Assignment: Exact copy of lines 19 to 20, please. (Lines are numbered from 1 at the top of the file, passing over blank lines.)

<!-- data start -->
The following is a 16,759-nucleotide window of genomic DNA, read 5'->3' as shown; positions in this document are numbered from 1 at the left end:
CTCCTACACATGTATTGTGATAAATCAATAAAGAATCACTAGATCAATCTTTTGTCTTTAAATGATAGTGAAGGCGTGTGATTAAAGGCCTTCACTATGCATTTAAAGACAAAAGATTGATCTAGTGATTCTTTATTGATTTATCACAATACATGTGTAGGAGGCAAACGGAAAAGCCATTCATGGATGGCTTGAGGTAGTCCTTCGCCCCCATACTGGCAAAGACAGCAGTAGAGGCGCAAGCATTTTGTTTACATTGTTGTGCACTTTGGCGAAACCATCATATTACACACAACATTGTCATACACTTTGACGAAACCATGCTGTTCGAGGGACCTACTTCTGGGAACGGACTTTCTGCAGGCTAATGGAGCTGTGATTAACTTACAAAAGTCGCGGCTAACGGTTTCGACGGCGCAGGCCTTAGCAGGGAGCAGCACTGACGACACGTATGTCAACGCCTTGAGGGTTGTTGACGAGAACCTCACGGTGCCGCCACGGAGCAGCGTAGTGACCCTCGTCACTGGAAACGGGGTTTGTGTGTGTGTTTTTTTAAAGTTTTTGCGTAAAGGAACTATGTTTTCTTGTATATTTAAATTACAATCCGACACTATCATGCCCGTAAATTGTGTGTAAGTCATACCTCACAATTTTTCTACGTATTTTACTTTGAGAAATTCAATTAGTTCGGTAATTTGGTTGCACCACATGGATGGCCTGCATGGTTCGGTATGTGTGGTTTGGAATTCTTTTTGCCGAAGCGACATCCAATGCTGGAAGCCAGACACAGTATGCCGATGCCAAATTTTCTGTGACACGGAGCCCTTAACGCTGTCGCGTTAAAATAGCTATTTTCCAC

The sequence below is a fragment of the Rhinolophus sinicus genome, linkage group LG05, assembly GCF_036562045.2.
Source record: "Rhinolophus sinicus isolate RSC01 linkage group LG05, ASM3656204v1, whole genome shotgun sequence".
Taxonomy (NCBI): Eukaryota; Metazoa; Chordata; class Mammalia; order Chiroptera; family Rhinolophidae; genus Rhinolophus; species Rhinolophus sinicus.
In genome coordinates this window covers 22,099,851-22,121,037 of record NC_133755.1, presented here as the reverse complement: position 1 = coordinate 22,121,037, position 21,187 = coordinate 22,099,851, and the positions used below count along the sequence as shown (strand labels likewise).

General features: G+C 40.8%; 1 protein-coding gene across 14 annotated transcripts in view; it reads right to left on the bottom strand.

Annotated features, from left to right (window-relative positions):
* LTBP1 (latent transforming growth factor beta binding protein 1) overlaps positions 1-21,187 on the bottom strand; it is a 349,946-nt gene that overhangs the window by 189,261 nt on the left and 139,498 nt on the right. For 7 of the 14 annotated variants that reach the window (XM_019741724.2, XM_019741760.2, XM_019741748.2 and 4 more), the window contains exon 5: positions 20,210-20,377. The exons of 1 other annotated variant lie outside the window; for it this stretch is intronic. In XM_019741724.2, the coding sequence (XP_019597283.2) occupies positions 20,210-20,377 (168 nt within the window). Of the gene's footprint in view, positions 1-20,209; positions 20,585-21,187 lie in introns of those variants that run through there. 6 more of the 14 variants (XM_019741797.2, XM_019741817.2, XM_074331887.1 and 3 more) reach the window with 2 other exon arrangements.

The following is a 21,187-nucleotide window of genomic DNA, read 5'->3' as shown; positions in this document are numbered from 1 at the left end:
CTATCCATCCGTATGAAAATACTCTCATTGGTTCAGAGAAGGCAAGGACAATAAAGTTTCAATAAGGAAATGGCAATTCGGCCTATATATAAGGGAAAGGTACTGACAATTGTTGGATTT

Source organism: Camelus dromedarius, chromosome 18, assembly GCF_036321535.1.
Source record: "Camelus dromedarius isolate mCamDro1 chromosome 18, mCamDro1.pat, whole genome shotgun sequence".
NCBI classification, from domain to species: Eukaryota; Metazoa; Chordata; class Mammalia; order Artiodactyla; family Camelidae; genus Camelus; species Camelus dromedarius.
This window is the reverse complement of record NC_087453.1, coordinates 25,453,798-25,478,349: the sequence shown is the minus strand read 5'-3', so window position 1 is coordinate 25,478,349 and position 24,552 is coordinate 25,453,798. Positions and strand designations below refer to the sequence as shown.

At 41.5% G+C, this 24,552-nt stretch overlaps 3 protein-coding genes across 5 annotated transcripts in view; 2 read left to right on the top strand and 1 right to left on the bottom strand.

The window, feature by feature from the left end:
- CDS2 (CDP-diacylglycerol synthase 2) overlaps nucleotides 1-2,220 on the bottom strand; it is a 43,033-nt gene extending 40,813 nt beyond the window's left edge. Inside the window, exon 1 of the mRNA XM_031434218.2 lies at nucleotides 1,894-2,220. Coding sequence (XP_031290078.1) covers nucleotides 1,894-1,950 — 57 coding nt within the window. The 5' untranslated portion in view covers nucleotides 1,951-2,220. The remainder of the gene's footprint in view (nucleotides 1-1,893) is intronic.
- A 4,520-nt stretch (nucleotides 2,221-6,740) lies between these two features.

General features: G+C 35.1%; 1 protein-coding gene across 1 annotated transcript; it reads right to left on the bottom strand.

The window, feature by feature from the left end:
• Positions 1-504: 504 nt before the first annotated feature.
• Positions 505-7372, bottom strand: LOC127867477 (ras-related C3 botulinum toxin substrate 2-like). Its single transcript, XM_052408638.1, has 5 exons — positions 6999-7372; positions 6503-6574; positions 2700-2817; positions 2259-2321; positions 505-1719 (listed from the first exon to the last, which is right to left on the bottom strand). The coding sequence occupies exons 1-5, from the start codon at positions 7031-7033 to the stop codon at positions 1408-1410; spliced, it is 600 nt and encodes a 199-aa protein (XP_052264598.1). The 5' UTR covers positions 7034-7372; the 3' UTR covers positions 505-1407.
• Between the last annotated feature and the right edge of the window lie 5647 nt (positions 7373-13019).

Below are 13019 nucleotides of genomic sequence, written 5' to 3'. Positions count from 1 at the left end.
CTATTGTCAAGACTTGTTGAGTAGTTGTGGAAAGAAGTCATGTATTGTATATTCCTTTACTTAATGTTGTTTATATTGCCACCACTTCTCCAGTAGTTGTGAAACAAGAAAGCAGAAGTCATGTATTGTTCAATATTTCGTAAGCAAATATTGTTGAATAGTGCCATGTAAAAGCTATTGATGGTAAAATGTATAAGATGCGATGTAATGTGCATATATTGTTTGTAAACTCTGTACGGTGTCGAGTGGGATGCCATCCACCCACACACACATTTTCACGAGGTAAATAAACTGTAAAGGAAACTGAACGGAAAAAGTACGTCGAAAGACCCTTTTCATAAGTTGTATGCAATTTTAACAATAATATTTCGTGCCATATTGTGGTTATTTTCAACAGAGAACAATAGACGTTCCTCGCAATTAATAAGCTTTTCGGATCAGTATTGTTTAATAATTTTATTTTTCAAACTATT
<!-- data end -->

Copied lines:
- A 4,520-nt stretch (nucleotides 2,221-6,740) lies between these two features.

General features: G+C 35.1%; 1 protein-coding gene across 1 annotated transcript; it reads right to left on the bottom strand.